29 May 2009

Damn your eyes

Minta, Andrew observed, was rather a good walker. She wore more sensible clothes than most women. She wore very short skirts and black knicker-bockers. She would jump straight into a stream and flounder across. He liked her rashness, but he saw that it would not do - she would kill herself in some idiotic way one of these days. She seemed to be afraid of nothing - except bulls. At the mere sight of a bull in a field she would throw up her arms and fly screaming, which was the very thing to enrage a bull of course. But she did not mind owning up to it in the least; one must admit that. She knew she was an awful coward about bulls, she said. She thought she must have been tossed in her perambulator when she was a baby. She didn't seem to mind what she said or did. Suddenly now she pitched down on the edge of the cliff and began to sing some song about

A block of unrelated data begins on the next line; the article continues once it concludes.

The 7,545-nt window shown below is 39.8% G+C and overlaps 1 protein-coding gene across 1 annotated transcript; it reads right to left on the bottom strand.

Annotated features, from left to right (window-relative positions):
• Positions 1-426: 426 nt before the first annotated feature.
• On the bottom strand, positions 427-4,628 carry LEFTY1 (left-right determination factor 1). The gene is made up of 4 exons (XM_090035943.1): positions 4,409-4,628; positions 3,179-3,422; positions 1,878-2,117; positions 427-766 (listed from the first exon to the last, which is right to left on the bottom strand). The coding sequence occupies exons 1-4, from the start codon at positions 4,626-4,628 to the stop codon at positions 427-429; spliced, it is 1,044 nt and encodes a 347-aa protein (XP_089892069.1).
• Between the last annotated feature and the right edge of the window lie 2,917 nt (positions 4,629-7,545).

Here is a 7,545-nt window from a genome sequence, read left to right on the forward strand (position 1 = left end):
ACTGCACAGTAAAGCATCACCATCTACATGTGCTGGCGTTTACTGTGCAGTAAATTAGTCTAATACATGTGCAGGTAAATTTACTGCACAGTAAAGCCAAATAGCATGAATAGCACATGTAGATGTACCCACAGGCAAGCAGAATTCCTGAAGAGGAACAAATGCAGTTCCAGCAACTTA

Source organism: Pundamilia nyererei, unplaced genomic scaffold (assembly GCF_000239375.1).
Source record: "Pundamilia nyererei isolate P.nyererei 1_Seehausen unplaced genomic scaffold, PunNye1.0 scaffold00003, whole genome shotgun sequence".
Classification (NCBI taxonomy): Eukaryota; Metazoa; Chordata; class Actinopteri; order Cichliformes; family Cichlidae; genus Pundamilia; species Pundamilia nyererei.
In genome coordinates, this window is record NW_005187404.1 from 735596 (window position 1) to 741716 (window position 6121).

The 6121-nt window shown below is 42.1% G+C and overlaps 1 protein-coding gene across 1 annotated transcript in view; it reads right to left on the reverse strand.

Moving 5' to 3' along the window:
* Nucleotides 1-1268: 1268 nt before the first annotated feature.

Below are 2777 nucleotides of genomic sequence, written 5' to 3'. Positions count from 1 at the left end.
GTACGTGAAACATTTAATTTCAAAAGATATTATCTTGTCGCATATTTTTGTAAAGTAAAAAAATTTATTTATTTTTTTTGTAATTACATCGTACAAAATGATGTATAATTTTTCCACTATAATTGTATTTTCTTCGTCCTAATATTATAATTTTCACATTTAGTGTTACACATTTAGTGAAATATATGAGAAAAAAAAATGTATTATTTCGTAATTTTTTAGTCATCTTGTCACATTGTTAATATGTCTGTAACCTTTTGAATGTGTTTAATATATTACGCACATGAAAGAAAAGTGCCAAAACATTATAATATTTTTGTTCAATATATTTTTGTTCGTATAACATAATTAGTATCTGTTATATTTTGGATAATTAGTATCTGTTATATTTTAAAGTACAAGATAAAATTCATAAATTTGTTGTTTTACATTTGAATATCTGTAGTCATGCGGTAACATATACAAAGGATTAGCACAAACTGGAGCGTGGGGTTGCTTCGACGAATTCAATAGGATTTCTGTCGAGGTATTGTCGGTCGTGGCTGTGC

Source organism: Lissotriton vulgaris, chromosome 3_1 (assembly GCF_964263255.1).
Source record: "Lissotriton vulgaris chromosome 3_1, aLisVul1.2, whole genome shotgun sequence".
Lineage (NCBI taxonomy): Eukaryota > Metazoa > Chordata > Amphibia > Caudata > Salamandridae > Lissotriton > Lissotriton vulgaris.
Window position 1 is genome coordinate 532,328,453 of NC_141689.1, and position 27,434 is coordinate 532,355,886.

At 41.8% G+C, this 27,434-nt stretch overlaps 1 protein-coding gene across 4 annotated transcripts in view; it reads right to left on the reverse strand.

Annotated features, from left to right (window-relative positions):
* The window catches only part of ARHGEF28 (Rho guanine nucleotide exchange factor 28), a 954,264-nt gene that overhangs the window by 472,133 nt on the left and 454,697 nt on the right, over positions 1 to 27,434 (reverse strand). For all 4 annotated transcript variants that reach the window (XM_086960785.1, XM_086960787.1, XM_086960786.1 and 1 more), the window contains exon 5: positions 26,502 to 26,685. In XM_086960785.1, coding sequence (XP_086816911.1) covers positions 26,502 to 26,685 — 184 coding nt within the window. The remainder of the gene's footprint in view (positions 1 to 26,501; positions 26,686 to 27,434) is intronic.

Damn your eyes, damn your eyes.

They all had to join in and sing the chorus, and shout out together:

Damn your eyes, damn your eyes.

but it would be fatal to let the tide come in and cover up all the good hunting-grounds before they got on to the beach.

Virginia Woolf, To the Lighthouse (1973:86)